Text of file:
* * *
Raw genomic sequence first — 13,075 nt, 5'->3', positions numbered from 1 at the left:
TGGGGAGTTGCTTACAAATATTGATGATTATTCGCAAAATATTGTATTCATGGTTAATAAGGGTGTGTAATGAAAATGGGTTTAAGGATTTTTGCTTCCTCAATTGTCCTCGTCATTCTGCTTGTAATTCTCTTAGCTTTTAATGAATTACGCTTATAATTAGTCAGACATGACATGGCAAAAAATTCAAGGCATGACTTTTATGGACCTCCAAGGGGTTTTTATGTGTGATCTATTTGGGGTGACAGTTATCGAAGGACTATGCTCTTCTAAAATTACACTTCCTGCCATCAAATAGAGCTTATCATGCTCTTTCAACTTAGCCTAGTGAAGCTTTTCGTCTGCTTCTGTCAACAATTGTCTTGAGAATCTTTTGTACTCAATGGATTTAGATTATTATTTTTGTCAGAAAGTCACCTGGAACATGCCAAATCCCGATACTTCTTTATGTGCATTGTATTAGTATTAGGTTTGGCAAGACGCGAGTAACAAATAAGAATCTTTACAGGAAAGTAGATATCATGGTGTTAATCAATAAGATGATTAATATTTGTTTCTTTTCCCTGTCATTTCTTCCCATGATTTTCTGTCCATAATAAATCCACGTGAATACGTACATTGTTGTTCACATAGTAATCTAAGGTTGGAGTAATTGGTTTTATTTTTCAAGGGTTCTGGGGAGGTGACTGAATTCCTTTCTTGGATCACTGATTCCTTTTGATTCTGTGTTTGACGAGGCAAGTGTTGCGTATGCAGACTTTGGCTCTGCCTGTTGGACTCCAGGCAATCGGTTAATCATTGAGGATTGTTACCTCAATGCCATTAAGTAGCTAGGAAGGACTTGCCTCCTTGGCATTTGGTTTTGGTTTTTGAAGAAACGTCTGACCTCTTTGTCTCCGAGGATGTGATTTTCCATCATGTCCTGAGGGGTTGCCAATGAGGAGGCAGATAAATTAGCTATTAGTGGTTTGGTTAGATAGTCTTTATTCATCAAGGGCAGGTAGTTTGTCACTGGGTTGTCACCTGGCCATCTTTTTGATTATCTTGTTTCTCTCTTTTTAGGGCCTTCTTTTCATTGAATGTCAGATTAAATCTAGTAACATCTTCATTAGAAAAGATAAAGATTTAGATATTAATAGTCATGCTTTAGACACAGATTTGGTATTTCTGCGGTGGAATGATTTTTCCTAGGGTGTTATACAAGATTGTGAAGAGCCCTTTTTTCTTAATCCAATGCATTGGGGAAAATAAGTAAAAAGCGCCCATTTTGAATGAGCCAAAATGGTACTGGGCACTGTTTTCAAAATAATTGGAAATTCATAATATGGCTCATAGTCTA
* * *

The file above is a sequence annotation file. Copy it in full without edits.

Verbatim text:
Raw genomic sequence first — 13,075 nt, 5'->3', positions numbered from 1 at the left:
TGGGGAGTTGCTTACAAATATTGATGATTATTCGCAAAATATTGTATTCATGGTTAATAAGGGTGTGTAATGAAAATGGGTTTAAGGATTTTTGCTTCCTCAATTGTCCTCGTCATTCTGCTTGTAATTCTCTTAGCTTTTAATGAATTACGCTTATAATTAGTCAGACATGACATGGCAAAAAATTCAAGGCATGACTTTTATGGACCTCCAAGGGGTTTTTATGTGTGATCTATTTGGGGTGACAGTTATCGAAGGACTATGCTCTTCTAAAATTACACTTCCTGCCATCAAATAGAGCTTATCATGCTCTTTCAACTTAGCCTAGTGAAGCTTTTCGTCTGCTTCTGTCAACAATTGTCTTGAGAATCTTTTGTACTCAATGGATTTAGATTATTATTTTTGTCAGAAAGTCACCTGGAACATGCCAAATCCCGATACTTCTTTATGTGCATTGTATTAGTATTAGGTTTGGCAAGACGCGAGTAACAAATAAGAATCTTTACAGGAAAGTAGATATCATGGTGTTAATCAATAAGATGATTAATATTTGTTTCTTTTCCCTGTCATTTCTTCCCATGATTTTCTGTCCATAATAAATCCACGTGAATACGTACATTGTTGTTCACATAGTAATCTAAGGTTGGAGTAATTGGTTTTATTTTTCAAGGGTTCTGGGGAGGTGACTGAATTCCTTTCTTGGATCACTGATTCCTTTTGATTCTGTGTTTGACGAGGCAAGTGTTGCGTATGCAGACTTTGGCTCTGCCTGTTGGACTCCAGGCAATCGGTTAATCATTGAGGATTGTTACCTCAATGCCATTAAGTAGCTAGGAAGGACTTGCCTCCTTGGCATTTGGTTTTGGTTTTTGAAGAAACGTCTGACCTCTTTGTCTCCGAGGATGTGATTTTCCATCATGTCCTGAGGGGTTGCCAATGAGGAGGCAGATAAATTAGCTATTAGTGGTTTGGTTAGATAGTCTTTATTCATCAAGGGCAGGTAGTTTGTCACTGGGTTGTCACCTGGCCATCTTTTTGATTATCTTGTTTCTCTCTTTTTAGGGCCTTCTTTTCATTGAATGTCAGATTAAATCTAGTAACATCTTCATTAGAAAAGATAAAGATTTAGATATTAATAGTCATGCTTTAGACACAGATTTGGTATTTCTGCGGTGGAATGATTTTTCCTAGGGTGTTATACAAGATTGTGAAGAGCCCTTTTTTCTTAATCCAATGCATTGGGGAAAATAAGTAAAAAGCGCCCATTTTGAATGAGCCAAAATGGTACTGGGCACTGTTTTCAAAATAATTGGAAATTCATAATATGGCTCATAGTCTA